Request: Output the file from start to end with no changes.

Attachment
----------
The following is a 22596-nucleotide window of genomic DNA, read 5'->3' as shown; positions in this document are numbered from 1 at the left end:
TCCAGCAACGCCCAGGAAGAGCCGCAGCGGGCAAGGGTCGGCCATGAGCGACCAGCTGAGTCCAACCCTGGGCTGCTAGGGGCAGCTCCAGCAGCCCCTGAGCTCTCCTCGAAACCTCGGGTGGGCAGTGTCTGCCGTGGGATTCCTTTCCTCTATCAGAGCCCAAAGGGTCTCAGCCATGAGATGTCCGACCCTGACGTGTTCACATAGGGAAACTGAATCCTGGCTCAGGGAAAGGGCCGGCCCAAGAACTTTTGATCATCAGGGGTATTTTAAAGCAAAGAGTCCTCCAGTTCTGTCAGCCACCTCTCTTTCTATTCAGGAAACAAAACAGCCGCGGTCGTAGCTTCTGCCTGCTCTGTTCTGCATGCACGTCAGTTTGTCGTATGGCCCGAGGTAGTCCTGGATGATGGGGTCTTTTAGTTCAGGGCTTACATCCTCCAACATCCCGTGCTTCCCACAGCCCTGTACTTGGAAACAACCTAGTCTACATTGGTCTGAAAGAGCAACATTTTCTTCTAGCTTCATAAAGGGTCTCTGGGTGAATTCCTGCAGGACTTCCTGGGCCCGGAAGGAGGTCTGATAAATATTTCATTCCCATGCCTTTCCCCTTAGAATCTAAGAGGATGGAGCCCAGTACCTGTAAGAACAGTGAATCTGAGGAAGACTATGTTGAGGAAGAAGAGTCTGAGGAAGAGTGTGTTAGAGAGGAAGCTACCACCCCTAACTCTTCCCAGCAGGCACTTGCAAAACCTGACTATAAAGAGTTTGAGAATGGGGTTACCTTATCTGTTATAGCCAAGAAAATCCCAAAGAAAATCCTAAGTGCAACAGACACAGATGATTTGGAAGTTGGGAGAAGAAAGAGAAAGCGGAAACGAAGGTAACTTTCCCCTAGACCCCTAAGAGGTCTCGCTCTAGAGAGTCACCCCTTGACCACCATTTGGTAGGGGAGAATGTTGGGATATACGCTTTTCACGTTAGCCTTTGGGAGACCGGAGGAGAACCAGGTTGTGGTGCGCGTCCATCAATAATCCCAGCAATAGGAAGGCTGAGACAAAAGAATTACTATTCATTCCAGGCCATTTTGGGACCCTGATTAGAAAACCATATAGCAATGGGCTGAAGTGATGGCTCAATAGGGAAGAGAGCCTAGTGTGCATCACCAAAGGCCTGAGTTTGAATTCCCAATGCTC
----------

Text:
The following is a 22596-nucleotide window of genomic DNA, read 5'->3' as shown; positions in this document are numbered from 1 at the left end:
TCCAGCAACGCCCAGGAAGAGCCGCAGCGGGCAAGGGTCGGCCATGAGCGACCAGCTGAGTCCAACCCTGGGCTGCTAGGGGCAGCTCCAGCAGCCCCTGAGCTCTCCTCGAAACCTCGGGTGGGCAGTGTCTGCCGTGGGATTCCTTTCCTCTATCAGAGCCCAAAGGGTCTCAGCCATGAGATGTCCGACCCTGACGTGTTCACATAGGGAAACTGAATCCTGGCTCAGGGAAAGGGCCGGCCCAAGAACTTTTGATCATCAGGGGTATTTTAAAGCAAAGAGTCCTCCAGTTCTGTCAGCCACCTCTCTTTCTATTCAGGAAACAAAACAGCCGCGGTCGTAGCTTCTGCCTGCTCTGTTCTGCATGCACGTCAGTTTGTCGTATGGCCCGAGGTAGTCCTGGATGATGGGGTCTTTTAGTTCAGGGCTTACATCCTCCAACATCCCGTGCTTCCCACAGCCCTGTACTTGGAAACAACCTAGTCTACATTGGTCTGAAAGAGCAACATTTTCTTCTAGCTTCATAAAGGGTCTCTGGGTGAATTCCTGCAGGACTTCCTGGGCCCGGAAGGAGGTCTGATAAATATTTCATTCCCATGCCTTTCCCCTTAGAATCTAAGAGGATGGAGCCCAGTACCTGTAAGAACAGTGAATCTGAGGAAGACTATGTTGAGGAAGAAGAGTCTGAGGAAGAGTGTGTTAGAGAGGAAGCTACCACCCCTAACTCTTCCCAGCAGGCACTTGCAAAACCTGACTATAAAGAGTTTGAGAATGGGGTTACCTTATCTGTTATAGCCAAGAAAATCCCAAAGAAAATCCTAAGTGCAACAGACACAGATGATTTGGAAGTTGGGAGAAGAAAGAGAAAGCGGAAACGAAGGTAACTTTCCCCTAGACCCCTAAGAGGTCTCGCTCTAGAGAGTCACCCCTTGACCACCATTTGGTAGGGGAGAATGTTGGGATATACGCTTTTCACGTTAGCCTTTGGGAGACCGGAGGAGAACCAGGTTGTGGTGCGCGTCCATCAATAATCCCAGCAATAGGAAGGCTGAGACAAAAGAATTACTATTCATTCCAGGCCATTTTGGGACCCTGATTAGAAAACCATATAGCAATGGGCTGAAGTGATGGCTCAATAGGGAAGAGAGCCTAGTGTGCATCACCAAAGGCCTGAGTTTGAATTCCCAATGCTC